Forty years of inequality in Europe: Evidence from distributional national accounts

From a new VOX post:

“Despite the growing importance of inequalities in policy debates, it is still difficult to compare inequality levels across European countries and to tell how European growth has been shared across income groups. This column draws on new evidence combining surveys, tax data, and national accounts to document a rise in income inequality in most European countries between 1980 and 2017. It finds that income disparities on the old continent have increased less than in the US and shows that this is essentially due to ‘predistribution’ policies.”

“Figure 1 shows how bringing together surveys, tax data, and national accounts can greatly improve traditional survey-based estimates. In Poland, fiscal (pre-tax) top income shares obtained from Bukowski and Novokmet (2017) reveal a large and growing underrepresentation of top incomes in surveys. After correction, the top 10% pre-tax income share appears to be underestimated by more than 10 percentage points in 2017. By contrast, surveys are more efficient at measuring top incomes in Denmark, but accounting for the large share of undistributed profits accruing to resident households (more than 8% of GDP in recent years) leads to important upward revisions of inequality at the top end.”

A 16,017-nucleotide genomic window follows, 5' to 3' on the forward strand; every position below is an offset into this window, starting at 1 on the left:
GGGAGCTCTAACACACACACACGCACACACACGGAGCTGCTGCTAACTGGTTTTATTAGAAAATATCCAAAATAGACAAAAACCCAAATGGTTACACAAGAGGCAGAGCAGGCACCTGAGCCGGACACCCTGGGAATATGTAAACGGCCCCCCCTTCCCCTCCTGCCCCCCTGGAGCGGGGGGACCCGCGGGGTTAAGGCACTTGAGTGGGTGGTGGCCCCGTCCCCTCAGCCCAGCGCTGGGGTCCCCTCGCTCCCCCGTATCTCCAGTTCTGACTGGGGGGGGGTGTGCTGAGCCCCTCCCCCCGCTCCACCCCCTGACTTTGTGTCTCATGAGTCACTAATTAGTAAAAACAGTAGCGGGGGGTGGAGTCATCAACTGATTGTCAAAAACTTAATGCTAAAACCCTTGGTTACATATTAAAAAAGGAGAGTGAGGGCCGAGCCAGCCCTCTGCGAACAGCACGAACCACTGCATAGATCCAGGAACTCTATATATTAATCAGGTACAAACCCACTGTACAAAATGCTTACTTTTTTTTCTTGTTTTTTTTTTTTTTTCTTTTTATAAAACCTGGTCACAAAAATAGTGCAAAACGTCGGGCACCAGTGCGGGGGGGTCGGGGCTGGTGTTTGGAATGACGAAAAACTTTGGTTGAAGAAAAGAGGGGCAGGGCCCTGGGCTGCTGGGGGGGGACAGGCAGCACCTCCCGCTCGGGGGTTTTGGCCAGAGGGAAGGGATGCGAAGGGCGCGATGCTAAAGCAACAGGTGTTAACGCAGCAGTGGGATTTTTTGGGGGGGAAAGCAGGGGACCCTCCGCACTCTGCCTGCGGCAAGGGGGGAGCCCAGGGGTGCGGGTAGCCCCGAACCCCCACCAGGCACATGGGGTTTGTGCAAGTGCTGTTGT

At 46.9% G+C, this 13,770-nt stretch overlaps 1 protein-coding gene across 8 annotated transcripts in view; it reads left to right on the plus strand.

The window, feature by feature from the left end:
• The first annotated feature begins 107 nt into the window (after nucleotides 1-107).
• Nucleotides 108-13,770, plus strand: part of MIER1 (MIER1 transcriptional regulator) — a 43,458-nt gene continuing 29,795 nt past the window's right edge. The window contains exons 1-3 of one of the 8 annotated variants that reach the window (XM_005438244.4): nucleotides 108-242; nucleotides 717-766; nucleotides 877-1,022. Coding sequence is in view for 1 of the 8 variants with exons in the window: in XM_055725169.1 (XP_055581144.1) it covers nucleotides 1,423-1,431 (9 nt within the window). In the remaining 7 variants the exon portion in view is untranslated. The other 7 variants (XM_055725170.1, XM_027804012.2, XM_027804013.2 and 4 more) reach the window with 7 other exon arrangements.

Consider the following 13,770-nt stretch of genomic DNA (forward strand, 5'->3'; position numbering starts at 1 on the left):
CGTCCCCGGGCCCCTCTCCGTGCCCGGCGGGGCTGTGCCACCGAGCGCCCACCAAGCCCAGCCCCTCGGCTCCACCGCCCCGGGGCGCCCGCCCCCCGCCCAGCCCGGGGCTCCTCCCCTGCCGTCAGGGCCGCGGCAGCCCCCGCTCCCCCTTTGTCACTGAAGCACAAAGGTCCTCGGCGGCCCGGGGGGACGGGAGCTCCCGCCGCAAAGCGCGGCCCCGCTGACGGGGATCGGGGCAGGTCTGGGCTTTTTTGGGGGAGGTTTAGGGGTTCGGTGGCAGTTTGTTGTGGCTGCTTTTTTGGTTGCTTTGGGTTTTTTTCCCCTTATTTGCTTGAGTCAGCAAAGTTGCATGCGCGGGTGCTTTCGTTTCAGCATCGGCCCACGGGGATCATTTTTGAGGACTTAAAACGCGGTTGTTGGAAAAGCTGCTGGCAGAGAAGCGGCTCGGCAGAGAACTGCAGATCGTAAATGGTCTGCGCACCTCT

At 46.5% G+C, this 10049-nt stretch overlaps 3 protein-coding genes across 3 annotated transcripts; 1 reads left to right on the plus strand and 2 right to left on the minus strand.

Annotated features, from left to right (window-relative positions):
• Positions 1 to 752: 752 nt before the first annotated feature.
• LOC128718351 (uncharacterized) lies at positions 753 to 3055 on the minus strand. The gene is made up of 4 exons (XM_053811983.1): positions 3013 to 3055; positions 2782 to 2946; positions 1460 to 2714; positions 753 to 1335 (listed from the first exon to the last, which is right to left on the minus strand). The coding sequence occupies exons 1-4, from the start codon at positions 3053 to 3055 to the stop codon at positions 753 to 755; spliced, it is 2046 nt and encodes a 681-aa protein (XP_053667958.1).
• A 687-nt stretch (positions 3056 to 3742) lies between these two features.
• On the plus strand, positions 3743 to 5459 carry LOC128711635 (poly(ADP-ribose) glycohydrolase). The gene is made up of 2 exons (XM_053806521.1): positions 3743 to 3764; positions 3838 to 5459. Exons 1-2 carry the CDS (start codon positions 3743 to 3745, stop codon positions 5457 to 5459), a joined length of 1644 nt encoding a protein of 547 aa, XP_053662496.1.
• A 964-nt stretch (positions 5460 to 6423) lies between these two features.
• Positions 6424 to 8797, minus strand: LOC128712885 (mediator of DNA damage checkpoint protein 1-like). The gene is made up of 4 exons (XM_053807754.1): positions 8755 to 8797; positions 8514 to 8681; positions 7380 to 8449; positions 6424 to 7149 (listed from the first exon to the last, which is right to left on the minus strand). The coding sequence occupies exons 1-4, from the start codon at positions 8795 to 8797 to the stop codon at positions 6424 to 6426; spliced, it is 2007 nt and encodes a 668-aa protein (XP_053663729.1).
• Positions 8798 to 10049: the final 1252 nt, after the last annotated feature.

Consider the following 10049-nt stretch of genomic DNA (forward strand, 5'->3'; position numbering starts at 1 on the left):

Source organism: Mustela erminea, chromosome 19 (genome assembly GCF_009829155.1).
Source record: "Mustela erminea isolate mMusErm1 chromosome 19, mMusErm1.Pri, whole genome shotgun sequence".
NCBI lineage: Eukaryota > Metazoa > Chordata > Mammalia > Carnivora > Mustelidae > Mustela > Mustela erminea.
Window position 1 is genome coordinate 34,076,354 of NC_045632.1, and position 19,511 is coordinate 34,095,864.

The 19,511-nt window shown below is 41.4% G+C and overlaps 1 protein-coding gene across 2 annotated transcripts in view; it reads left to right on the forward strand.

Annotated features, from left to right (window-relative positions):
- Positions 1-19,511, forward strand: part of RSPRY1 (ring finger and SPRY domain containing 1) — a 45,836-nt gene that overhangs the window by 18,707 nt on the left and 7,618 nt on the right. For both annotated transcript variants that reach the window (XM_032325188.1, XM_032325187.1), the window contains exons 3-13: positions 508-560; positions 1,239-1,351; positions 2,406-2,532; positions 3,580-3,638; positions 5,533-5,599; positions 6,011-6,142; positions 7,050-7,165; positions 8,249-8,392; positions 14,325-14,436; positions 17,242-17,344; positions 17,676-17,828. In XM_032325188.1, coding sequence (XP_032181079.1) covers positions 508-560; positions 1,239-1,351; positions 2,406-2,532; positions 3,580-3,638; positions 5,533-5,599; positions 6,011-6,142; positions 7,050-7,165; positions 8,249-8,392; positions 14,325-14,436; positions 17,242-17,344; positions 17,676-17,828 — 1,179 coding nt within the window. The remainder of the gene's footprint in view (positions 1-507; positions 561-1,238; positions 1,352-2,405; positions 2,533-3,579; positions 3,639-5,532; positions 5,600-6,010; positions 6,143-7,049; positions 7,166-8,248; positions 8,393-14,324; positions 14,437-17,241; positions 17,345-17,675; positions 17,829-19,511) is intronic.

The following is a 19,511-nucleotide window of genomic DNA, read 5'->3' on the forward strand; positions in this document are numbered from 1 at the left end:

Posted by at 10:44 AM

Labels: Inclusive Growth


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